Role of protein glycosylation in malaria virulence

Role of protein glycosylation in malaria virulence

Project details

Malaria is an infectious disease spread by mosquitoes. To infect humans and mosquitoes, the malaria parasite shapeshifts into different forms specific for each host. These different parasite forms expresses unique virulence proteins that allow infection to occur. Recently, we identified that glycosylation of malaria parasite surface proteins is very important for infection of humans and also mosquitoes (Lopaticki, Nature Communications 2017). Glycosylation preserves the native structure of parasite virulence proteins so they can function correctly and helps them traffic to the parasite surface, where they interact with the host during infection.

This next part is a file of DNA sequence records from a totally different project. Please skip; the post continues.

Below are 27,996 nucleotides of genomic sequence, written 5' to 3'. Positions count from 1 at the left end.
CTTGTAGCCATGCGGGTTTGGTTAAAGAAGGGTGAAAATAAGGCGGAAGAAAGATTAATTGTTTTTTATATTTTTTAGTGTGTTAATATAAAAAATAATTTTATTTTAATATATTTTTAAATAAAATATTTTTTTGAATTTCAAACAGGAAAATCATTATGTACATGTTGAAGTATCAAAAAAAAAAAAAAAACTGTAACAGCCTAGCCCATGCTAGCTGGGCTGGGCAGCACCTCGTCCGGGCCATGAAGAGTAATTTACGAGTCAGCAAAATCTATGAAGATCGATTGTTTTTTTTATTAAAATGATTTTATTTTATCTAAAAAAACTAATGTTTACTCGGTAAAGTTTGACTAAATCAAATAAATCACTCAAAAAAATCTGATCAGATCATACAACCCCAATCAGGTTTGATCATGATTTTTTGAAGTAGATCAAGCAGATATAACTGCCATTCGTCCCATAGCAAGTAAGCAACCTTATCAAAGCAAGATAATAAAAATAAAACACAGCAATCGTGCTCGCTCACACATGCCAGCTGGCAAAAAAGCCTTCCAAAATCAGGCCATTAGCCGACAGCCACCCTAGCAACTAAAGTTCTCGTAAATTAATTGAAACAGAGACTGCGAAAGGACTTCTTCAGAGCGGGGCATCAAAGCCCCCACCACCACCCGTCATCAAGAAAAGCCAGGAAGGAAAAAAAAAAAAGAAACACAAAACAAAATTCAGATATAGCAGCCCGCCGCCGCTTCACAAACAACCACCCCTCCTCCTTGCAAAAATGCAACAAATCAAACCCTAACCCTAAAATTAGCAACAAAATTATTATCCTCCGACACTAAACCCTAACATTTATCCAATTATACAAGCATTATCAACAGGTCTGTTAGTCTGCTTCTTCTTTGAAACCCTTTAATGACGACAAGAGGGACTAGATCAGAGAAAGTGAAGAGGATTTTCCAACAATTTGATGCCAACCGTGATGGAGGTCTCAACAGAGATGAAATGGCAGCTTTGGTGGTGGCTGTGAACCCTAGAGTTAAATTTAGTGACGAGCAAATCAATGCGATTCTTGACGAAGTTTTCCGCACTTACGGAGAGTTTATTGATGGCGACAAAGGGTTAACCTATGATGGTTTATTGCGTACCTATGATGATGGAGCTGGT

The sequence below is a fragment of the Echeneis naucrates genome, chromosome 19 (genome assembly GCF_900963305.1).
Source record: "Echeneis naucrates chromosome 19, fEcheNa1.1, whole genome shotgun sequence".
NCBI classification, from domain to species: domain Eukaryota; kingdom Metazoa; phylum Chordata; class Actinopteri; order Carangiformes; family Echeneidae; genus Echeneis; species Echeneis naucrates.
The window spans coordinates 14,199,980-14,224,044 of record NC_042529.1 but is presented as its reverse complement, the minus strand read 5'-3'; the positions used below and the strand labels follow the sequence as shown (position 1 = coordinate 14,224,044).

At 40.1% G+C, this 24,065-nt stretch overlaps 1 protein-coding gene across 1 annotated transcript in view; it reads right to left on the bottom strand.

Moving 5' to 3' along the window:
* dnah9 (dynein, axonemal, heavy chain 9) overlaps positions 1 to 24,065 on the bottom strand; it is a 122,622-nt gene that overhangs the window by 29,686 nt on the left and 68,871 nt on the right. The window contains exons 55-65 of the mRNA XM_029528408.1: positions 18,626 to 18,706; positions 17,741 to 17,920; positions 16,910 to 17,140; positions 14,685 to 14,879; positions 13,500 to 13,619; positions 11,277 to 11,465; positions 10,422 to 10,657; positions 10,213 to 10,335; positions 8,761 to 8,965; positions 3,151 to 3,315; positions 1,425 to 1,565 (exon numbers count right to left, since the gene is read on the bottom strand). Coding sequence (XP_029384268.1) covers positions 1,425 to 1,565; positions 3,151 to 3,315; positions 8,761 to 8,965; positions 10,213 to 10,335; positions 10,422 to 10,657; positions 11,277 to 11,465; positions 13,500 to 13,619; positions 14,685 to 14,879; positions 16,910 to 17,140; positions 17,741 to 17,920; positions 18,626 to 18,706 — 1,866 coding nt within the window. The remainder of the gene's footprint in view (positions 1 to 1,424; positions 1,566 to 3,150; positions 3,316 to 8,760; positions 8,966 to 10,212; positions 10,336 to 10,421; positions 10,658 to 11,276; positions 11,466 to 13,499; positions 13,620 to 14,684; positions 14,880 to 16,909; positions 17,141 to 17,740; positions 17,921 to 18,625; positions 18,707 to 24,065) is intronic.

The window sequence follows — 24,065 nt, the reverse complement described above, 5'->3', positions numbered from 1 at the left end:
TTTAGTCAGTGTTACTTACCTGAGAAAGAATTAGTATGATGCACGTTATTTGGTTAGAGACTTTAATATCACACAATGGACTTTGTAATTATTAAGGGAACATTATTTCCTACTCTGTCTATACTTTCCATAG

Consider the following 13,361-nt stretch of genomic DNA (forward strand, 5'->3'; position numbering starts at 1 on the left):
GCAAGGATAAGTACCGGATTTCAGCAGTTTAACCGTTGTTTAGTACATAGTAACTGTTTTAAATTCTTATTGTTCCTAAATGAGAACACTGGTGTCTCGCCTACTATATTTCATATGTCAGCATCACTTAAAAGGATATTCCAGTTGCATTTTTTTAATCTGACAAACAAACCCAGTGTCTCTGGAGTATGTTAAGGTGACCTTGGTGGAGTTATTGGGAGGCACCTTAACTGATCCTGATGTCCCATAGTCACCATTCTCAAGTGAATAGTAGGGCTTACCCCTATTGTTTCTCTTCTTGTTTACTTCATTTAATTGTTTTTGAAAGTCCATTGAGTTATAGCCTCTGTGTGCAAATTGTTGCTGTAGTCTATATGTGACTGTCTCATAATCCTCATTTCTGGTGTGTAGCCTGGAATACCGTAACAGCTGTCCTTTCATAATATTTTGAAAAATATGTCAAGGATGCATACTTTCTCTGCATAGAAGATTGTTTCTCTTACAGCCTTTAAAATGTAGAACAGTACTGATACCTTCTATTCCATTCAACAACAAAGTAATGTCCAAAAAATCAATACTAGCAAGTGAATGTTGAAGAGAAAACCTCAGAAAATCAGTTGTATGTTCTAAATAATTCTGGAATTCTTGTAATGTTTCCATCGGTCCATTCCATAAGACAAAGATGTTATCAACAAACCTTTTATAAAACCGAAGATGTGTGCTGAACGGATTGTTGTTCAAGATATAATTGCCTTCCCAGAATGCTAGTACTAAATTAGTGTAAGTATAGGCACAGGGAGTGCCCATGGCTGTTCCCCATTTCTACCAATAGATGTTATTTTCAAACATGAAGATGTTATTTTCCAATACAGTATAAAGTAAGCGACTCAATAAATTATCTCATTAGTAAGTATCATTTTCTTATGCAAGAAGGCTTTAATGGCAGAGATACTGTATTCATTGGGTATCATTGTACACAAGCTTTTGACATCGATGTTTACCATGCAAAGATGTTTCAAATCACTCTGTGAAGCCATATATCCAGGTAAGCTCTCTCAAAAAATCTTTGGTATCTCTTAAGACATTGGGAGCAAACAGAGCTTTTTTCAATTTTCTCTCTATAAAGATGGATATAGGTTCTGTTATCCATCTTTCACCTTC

This project will study how glycosylation affects different parasite proteins during infection of host cells. It will involve molecular genetics, propagation of parasites through mosquitoes in the Institute’s insectary, cell culture, microscopy and proteomics

About our research group

We are interested in understanding how malaria parasites infect humans and mosquitoes. A deeper understanding of these processes should allow us to develop antimalarial strategies or a vaccine. Our laboratory recapitulates the complete malaria lifecycle using mosquitoes in the Institute’s insectary, allowing the study of all lifecycle stages of the malaria parasite.

Researchers:

Project Type: